Ed Wilkins in Myanmar – Week 15

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Trifle late with the blogs so you, whoever you poor souls might be, have three to catch up on as quickly as I can write them. So here I am back in Yangon, refreshed after a 6-week break summer back home being a retired but not too inactive pensioner, returned, reinvigorated and ready for action, a phrase I realise suggests a place in the six-nations team or serving in Afghanistan, neither of which have ever been in my grasp or indeed dreams and are certainly not pencilled in on my bucket list. But back in the thick of things in the clinics (right) I am and thoroughly enjoying the challenges again.

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On my 63rd birthday, as I slaved over NHS clinics and ward rounds complaining bitterly to all but secretly loving every minute of it, never in a year of complete improbabilities (Brexit and Trump the most obvious) would I have seen myself 12 months later singing a falsetto Barry Gibb impression at a Burmese karaoke bar fuelled by Myanmar beer which, as on exclusive offer, is a buy one get-one-free tempter. For those of you practiced in this art, then the Burmese variation adds a certain X-factor challenge – test your vocal cords to Abba sung by a tribute band in Burmese. Still, no respectable man of my tender years cannot move on without a rendition of ‘When I’m 64’ by the Beatles, which I duly did guitar in hand (left). Not that the wonderful twenty’s Burmese doctors have ever heard of the famous Liverpudlians or indeed Liverpool and not that was it in any way a recognisable representation of the song.

Now it doesn’t affect my life one iota and certainly not the wonder work of the clinics and their staff or the whole MAM organisation in Yangon or elsewhere, but to not to at least mention what is happening in the Rakhine state now would be remiss and a disservice to the hundreds of thousands suffering unimaginable hardships. So, I’ve been trying to fathom it all out just as many of you have and asking those who certainly know more than me the ‘why’ question. Why is there such hatred to the Rakhine Rohingya Muslim minority from a Buddhist country where the people are the most welcoming, generous, polite, engaging, humorous, gentle, and considerate I have ever come across? It’s totally contrary to what you’d expect, especially as since the 1990s the Rakhine state has become one of the poorest and most isolated parts of a very poor and isolated country and you would think it would be the focus of national support and aid. It certainly doesn’t figure in the Lonely Planet guide as a destination ‘not to be missed’ for obvious reasons. Why is it the Rohingya minority are fearing for their lives and being forcibly removed to neighbouring Bangladesh refugee camps and Why has Aung San Suu Kyi not intervened? Indeed, why is this tragedy happening in the first place and how come as history has taught us, people can lose their sense of humanity in serving their beliefs?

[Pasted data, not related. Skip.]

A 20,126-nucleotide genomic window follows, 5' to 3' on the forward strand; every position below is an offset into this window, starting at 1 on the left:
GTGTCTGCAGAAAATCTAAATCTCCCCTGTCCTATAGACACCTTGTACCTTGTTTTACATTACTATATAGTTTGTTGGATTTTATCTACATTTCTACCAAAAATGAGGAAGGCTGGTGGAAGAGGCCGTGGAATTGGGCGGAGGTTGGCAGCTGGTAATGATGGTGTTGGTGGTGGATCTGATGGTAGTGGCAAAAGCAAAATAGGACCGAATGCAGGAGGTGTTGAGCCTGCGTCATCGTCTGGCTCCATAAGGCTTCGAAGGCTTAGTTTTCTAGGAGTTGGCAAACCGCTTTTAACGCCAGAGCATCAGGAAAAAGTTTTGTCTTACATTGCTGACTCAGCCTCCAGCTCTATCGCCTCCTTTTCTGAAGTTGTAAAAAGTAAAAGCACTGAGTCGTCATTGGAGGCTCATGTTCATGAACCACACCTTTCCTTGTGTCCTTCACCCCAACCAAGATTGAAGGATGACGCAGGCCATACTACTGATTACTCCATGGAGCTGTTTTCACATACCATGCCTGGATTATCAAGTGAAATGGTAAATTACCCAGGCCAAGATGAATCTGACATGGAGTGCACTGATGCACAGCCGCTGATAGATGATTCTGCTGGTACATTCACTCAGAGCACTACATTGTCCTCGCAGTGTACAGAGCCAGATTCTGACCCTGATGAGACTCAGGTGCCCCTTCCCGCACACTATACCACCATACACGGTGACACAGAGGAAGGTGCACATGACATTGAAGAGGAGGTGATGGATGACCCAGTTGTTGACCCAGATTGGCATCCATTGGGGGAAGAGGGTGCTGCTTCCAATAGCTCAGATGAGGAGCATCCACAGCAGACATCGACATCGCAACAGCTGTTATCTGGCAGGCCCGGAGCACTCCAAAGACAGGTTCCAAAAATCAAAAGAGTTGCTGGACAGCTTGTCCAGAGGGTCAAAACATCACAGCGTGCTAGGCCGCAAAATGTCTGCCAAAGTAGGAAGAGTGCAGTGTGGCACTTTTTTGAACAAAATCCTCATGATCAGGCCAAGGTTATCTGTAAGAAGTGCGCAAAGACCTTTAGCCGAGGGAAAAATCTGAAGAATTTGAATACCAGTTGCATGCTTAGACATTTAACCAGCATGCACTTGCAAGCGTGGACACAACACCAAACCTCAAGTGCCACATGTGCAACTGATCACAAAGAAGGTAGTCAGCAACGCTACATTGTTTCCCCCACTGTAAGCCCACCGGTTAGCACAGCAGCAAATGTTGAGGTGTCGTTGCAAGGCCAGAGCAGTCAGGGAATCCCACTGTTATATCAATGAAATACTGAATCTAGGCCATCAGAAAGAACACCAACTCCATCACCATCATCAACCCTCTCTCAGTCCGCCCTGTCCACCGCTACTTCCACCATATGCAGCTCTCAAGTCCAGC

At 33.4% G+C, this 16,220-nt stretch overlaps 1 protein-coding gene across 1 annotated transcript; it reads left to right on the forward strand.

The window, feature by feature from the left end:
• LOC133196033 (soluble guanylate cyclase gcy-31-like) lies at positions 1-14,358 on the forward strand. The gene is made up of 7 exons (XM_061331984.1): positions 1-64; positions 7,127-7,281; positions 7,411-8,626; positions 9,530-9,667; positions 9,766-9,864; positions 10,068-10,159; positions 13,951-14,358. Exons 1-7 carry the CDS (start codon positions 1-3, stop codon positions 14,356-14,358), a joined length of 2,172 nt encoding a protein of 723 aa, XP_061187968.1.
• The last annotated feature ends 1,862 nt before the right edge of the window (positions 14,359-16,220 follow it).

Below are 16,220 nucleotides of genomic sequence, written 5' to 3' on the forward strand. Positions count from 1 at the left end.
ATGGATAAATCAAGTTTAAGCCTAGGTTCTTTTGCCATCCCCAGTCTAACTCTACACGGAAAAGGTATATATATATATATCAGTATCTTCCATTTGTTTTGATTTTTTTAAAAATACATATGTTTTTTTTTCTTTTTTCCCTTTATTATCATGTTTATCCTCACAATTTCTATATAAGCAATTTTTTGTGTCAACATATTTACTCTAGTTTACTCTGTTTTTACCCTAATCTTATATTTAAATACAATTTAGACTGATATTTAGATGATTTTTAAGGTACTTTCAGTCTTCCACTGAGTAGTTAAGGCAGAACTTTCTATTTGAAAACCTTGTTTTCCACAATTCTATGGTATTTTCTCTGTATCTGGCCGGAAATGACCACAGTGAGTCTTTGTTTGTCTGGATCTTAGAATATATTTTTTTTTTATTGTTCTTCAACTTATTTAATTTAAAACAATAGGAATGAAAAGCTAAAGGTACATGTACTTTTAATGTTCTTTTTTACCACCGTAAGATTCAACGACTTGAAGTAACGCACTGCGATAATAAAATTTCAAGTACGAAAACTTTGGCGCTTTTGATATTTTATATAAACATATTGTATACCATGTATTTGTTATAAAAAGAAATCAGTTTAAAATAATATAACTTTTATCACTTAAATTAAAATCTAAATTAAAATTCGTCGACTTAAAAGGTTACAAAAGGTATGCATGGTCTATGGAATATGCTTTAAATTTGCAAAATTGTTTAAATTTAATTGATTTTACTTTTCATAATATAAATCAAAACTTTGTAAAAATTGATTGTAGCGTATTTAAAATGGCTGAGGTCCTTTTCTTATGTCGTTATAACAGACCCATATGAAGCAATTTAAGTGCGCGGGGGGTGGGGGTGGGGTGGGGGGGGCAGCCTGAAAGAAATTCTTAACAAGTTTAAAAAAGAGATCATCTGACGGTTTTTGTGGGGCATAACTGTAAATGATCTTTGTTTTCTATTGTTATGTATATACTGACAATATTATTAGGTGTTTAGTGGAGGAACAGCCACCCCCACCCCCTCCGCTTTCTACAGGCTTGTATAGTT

The answer (and I’m boxing above my weight here) may lie in fact that the hard-line military approach is in line with the current view of most of the population as resurgent nationalism is gaining ground which, for Aung San Suu Kyi, may tie her hands and still her voice, together with the fact that the military control the army, not her – in both senses. It seems that to many, the threat from the Arakan Rohingya Salvation Army and their alleged atrocities against Buddhist minorities in Rakhine and the threat from Islamic extremists with both al-Qaeda and ISIS calling for ‘action’ in Myanmar is underpinning this passionate current Nationalism. It’s a mess and I certainly don’t pretend to understand it but as is always, the British and their colonial and military ambitions played their part. It was through the Rakhine district that Britain invaded Burma in 1842 following which they encouraged the ‘hard-working’ Bengali Muslims to follow.